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As part of a collaboration between the High Commission of Canada and Progresif, a film screening was held at Progresif Cellulars’s Headquarters on March 3. As part of an audience watching the film for the first time, one is struck by Selvi’s unapologetic persistence in crafting her own path via her own means, as well as her refusal to let her terrible past deter her from giving out second chances. Paloschi, who was also in attendance during the screening, spoke highly of Selvi’s effortless charm regardless of her situation, as well as her eagerness to prove herself, which the director aimed to capture during the ten years of shooting.
The tiniest film on our list, this modest but unforgettable documentary tells the simple tale of an unflappable Indian girl ... There’s something in Selvi’s journey from the darkest trauma to glorious self-actualisation that feels powerfully relevant to our times.
That twist would be enough to delight even the most jaded documentary aficionado, but Paloschi’s tight direction and crisp pace further elevate the film, turning what most would assume to be a sob story into a triumphant chronicle that never slips into sentimentality.
Driving With Selvi: A terrific Canadian doc that tells the wrenching but inspirational story of South India’s first female taxi driver, Driving With Selvi has travelled far and wide since it served as a very moving opening-night selection for the Reel Asian festival last year.
It’s taken almost a year for Driving With Selvi to get a theatrical release in Toronto after opening the 2015 Reel Asian film festival. But now, Elisa Paloschi’s inspirational documentary is back, and you should see it.
Selvi is a young Indian woman who fled an abusive marriage to reinvent herself as the first female taxi driver in the city of Karnataka – a hard-won achievement that opened doors to further opportunities.
Gisteren tijdens Wereldmeisjesdag werd door de Verenigde Naties in Brussel de inspirerende documentaire Driving with Selvi vertoond, over een jonge vrouw die de Indiase patriarchale tradities trotseert. Oneworld-reporter Robin ontmoette Selvi en de Canadese filmmaakster Elisa Paloschi en zag ook de documentaire.
One can’t help wondering how the presence of film-makers in Selvi’s life since her teens has shaped her, but clearly she’s repaid Paloschi for the spotlight by growing into a deeply likable, engaging screen presence. One can help wondering what darker details might have been left out of the final edit, but it’s an effective bit of awareness-raising.
"A child bride... is the unlikely star of an inspiring film in this month's Doc Edge Film Festival....You only need to see Selvi to understand the fascination. Belying an early life of appalling disadvantage and cruelty, her smile is dazzling enough to light up a small town; self-effacing and unassuming, she's a tiny tomboy equally at home slinging a Tata down rutted streets or driving a truck along dusty highways."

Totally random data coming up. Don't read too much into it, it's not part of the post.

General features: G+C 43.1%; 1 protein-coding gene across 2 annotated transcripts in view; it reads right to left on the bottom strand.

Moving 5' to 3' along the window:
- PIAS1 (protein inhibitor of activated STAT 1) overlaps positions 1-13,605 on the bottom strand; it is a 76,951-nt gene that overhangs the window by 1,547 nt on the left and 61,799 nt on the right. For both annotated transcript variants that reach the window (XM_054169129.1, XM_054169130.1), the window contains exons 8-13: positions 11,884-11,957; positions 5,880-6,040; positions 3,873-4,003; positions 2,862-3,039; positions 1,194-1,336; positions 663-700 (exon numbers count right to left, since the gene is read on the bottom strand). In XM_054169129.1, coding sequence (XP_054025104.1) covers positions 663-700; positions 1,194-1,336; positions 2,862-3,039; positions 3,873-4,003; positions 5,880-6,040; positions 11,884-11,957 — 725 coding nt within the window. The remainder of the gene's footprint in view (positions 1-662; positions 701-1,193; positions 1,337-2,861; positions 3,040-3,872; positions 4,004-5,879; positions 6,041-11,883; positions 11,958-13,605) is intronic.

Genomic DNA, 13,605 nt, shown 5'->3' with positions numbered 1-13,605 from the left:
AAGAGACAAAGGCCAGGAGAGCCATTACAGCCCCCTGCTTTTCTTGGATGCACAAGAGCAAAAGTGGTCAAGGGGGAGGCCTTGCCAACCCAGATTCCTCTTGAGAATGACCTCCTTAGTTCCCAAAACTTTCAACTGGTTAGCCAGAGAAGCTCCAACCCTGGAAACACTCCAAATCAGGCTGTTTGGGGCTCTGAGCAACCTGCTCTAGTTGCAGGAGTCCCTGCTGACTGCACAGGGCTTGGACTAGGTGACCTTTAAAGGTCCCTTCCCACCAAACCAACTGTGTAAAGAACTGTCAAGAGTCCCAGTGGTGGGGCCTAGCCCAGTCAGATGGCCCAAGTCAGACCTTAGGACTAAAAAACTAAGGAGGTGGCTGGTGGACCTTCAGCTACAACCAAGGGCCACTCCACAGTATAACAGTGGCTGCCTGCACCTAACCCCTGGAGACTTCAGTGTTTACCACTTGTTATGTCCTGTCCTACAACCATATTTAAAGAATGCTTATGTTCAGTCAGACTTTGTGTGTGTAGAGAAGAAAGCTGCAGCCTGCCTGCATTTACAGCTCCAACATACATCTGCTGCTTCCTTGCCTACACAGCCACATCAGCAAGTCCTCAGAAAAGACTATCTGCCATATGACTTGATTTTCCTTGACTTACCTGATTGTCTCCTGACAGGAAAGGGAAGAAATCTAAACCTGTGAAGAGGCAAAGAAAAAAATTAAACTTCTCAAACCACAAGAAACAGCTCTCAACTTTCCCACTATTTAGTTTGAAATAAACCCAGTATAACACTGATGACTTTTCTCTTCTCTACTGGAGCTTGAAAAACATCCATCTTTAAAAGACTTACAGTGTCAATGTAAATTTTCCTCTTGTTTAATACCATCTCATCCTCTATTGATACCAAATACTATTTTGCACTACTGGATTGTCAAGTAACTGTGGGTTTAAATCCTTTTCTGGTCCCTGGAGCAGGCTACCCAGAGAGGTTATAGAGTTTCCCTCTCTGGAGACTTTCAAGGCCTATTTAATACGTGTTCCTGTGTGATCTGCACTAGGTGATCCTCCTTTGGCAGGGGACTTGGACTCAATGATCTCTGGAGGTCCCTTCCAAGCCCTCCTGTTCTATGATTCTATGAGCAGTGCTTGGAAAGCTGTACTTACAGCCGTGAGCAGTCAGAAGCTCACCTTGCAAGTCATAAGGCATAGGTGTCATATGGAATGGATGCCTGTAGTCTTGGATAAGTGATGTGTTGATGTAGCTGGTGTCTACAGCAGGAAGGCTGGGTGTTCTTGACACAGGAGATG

"I recommend even more strongly Driving with Selvi, Elisa Paloschi’s 10-years-in-the-making tale of a South Indian woman who escaped her awful (and common) fate as a child bride in an arranged marriage, finding fulfillment as one of her country’s few female taxi drivers.
It’s the sort of movie that makes you cringe once you understand the suffering its real-life heroine endured, and feel absolutely elevated by her self-fulfillment."
"After watching hundreds of films... Ms. Dreyer championed Driving with Selvi, a documentary about South India’s first female cab driver....Ms. Dreyer said she had already had an interest in the Southern Indian region. “I felt very connected with the character [Selvi], she’s inspiring,” she said. “It’s stories like this that deserve to be told.”
From the all female programming team “... Atlanta Film Festival is presenting, among others, Driving with Selvi (Elisa Paloschi) a documentary about the first woman taxi driver in South India. ...it’s about continuing to push for diverse stories on both sides of the camera.”
"Several weeks ago, I was delighted and honored to participate on a panel following the screening of the remarkable film, Driving with Selvi, organized by The United Nations Association of Denver....Many beautiful and powerful RIPPLES have emerged to share. May they inspire and ignite you this day..."
"Paloschi shadowed her endearing can-do subject for a decade, which gives this inspirational film considerable scope. While Selvi’s past was so ugly she once contemplated suicide, with her self-liberation taking a heartbreaking toll on her own family relations, this is ultimately a story of hope. This young mother and human-rights activist with a winning smile is a wonderful role model, living proof it’s never too late to overcome adversity and achieve happiness on your own terms."
"Driving with Selvi gaat over de eerste vrouwelijke taxichauffeur van India. Best een bijzonder fenomeen in een land waar mannen regeren en vrouwen behoren te gehoorzamen. Selvi is dan ook geen doorsnee vrouw, ze maakt haar dromen waar en ze zal het verleden niet laten regeren over haar toekomst."